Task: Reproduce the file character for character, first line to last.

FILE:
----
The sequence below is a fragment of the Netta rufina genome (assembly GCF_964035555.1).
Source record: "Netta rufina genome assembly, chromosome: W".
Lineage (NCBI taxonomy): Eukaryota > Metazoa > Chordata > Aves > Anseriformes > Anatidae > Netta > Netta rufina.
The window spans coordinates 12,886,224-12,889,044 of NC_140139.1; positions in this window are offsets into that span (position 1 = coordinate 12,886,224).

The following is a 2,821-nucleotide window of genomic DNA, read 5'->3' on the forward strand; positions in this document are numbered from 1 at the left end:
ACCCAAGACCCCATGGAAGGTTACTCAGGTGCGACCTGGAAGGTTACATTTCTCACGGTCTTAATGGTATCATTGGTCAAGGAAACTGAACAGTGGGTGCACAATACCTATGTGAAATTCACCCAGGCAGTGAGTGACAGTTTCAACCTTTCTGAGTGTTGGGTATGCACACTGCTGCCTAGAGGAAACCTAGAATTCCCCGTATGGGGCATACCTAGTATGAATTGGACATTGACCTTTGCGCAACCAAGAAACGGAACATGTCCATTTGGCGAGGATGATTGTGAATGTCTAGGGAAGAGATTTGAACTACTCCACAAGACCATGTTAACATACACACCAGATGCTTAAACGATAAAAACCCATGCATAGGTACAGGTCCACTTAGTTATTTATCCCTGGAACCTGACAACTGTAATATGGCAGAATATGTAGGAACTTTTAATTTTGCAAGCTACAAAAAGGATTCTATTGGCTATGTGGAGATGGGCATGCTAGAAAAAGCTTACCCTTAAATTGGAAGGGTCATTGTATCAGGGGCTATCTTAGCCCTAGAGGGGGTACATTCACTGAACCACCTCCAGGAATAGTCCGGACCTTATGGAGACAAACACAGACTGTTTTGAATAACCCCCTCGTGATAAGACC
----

The sequence below is a fragment of the Netta rufina genome (assembly GCF_964035555.1).
Source record: "Netta rufina genome assembly, chromosome: W".
Lineage (NCBI taxonomy): Eukaryota > Metazoa > Chordata > Aves > Anseriformes > Anatidae > Netta > Netta rufina.
The window spans coordinates 12,886,224-12,889,044 of NC_140139.1; positions in this window are offsets into that span (position 1 = coordinate 12,886,224).

The following is a 2,821-nucleotide window of genomic DNA, read 5'->3' on the forward strand; positions in this document are numbered from 1 at the left end:
ACCCAAGACCCCATGGAAGGTTACTCAGGTGCGACCTGGAAGGTTACATTTCTCACGGTCTTAATGGTATCATTGGTCAAGGAAACTGAACAGTGGGTGCACAATACCTATGTGAAATTCACCCAGGCAGTGAGTGACAGTTTCAACCTTTCTGAGTGTTGGGTATGCACACTGCTGCCTAGAGGAAACCTAGAATTCCCCGTATGGGGCATACCTAGTATGAATTGGACATTGACCTTTGCGCAACCAAGAAACGGAACATGTCCATTTGGCGAGGATGATTGTGAATGTCTAGGGAAGAGATTTGAACTACTCCACAAGACCATGTTAACATACACACCAGATGCTTAAACGATAAAAACCCATGCATAGGTACAGGTCCACTTAGTTATTTATCCCTGGAACCTGACAACTGTAATATGGCAGAATATGTAGGAACTTTTAATTTTGCAAGCTACAAAAAGGATTCTATTGGCTATGTGGAGATGGGCATGCTAGAAAAAGCTTACCCTTAAATTGGAAGGGTCATTGTATCAGGGGCTATCTTAGCCCTAGAGGGGGTACATTCACTGAACCACCTCCAGGAATAGTCCGGACCTTATGGAGACAAACACAGACTGTTTTGAATAACCCCCTCGTGATAAGACC